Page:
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Fat Person in ChairI’ve said lots of times that I believe you cannot outrun your fork. That is, no matter how much you exercise what you put in your body will always have a significant impact on your health (and weight). Now based on an article in the Daily Mail experts say we’re deluded about how many calories we burn doing exercise… and then we over-eat.

If you’re working up a sweat in the gym but still not managing to lose weight, then overgenerous post-workout treats could be to blame.

Although exercise has its indisputable health benefits, experts have said that many well-intentioned gym goers overestimate how many calories they have burned, and in turn indulge in too many sugary and fat-laden snacks.

For example, it takes over an hour of intensive cycling to burn a medium shop-bought pizza.

‘There’s a war between exercise and nutrition in our heads,’ said Jonathan Ross, spokesperson for the American Council on Exercise.

‘People tend to overestimate the amount of physical activity they get. They work out a little bit and treat themselves a lot.’

A report by the University of Washington’s Institute for Health Metrics and Evaluation found that although Americans say they are more active, it has not made much of a dent in the obesity epidemic that affects more than one-third of U.S. and UK adults.

Mr Ross, a personal trainer based outside Washington D.C., said exercise can play a role in weight reduction, but without broader lifestyle and nutritional changes, that role is limited.

‘We put exercise in a box and once that exercise box is filled in we don’t do much the rest of the day,’ he explained, adding that a calorie-dense treat does not help.

‘Some (weight-loss) programs stress nutrition, some stress exercise,’ he told Reuters Health. ‘But the two together are greater than the parts.’

The National Weight Control Registry, which gathers information from people who have successfully lost at least 30 pounds (13 kg) and kept it off for a least one year, reported that 90 per cent of its members exercise, on average, about one hour per day.

U.S. health officials recommend that healthy adults get at least 150 minutes of moderate-intensity physical activity a week, or around 20 minutes a day.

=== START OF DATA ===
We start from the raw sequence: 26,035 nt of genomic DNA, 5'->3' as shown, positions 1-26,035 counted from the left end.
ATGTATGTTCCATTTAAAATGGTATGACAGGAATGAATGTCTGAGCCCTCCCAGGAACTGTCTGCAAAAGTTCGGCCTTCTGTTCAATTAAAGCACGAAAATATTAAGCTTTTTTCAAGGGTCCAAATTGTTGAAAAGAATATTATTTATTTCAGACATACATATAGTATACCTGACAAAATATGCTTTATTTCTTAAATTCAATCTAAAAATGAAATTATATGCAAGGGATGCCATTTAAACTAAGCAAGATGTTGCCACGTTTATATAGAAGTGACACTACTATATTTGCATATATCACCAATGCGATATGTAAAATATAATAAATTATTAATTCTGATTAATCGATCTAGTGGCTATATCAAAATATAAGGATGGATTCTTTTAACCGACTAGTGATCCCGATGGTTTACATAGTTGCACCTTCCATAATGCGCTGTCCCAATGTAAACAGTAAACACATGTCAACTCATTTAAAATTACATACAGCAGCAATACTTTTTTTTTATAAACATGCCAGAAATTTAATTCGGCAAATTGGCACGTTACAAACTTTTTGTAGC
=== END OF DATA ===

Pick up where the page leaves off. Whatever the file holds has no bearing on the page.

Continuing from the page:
Dr Joseph Donnelly, an exercise physiologist with the American College of Sports Medicine said the U.S. government guidelines are for cardiovascular fitness, not weight loss.

‘It was never intended for weight management, said Dr Donnelly, a researcher who focuses on obesity at the University of Kansas. ‘People have misused it.’

He added that studies suggest 250 to 300 minutes of exercise per week may be the minimum to lose weight: ‘At 150 minutes, the best you can hope for is weight maintenance.’

Dr Michele Olson, professor of exercise physiology at Auburn University Montgomery, in Alabama, said it is difficult to shed pounds through exercise alone.

‘One pound of fat has 3,500 calories,’ she explained. ‘If you ran a 26-mile marathon, where you burn about 100 calories per mile, you would burn 2,600 calories, falling 900 calories short of burning one pound of fat.’

She added that people must be physically active regardless of their size or whether they are losing weight.

‘Moderately intense exercise done in as few as 10-minute increments two to three times a day markedly reduces our risk of all causes of mortality, heart disease most effectively but all other causes, including cancers, deaths due to hypertension and strokes, etc,’ she said.

Cystic Fibrosis A Race We Must Win2013 Miles in 2013

This year I am trying to complete 2013 miles self-powered miles. It is has been 10 years since my cousin’s son Adam lost his fight with Cystic Fibrosis. Adam was just 18 years old when when he lost his lifelong battle with CF, the UK’s most common life-threatening inherited disease. Despite spending large parts of his short life in hospital Adam never once complained, not even of a headache and was determined to make the most of everyday.

My 2013 miles in 2013 challenge is in aid of the Cystic Fibrosis Trust as I have been surprised since I started fundraising for the CF Trust just how many people are unaware of this disease and so I hope my efforts will not just raise money, but also awareness of the UK’s most most common life-threatening inherited disease.

The first person to commit to sponsoring my 2013 mile challenge has committed to 1p per mile (£20.13 in total) and this got me thinking. I am hoping that as many as possible of those reading this will commit to do the same and the best thing is, if each person does this on a “pay as you go” type approach all you will need to part with is approx £2 just after each pay day. In January I completed 205.9 miles, in February I completed a further 200.9 miles, in March I completed 185.7 miles, in April I completed 192.1 miles, in May I completed 168 miles and in June I completed 145 miles. If you can please spare £10.98 to help the Cystic Fibrosis Trust it will be greatly appreciated.

The easiest way to give your sponsorship is to visit my Just Giving page:

2013 Miles in 2013 – The rules

The rules for my 2013 miles in 2013 challenge are quite simple:

  1. All miles must be completely self powered (no motors, sails, etc)
  2. I must be able to evidence all miles, either via GPS or with a picture of any static gym equipment

To complete my 2013 miles I will be running, cycling, rowing and who knows, I might even try a few other self powered methods along the way.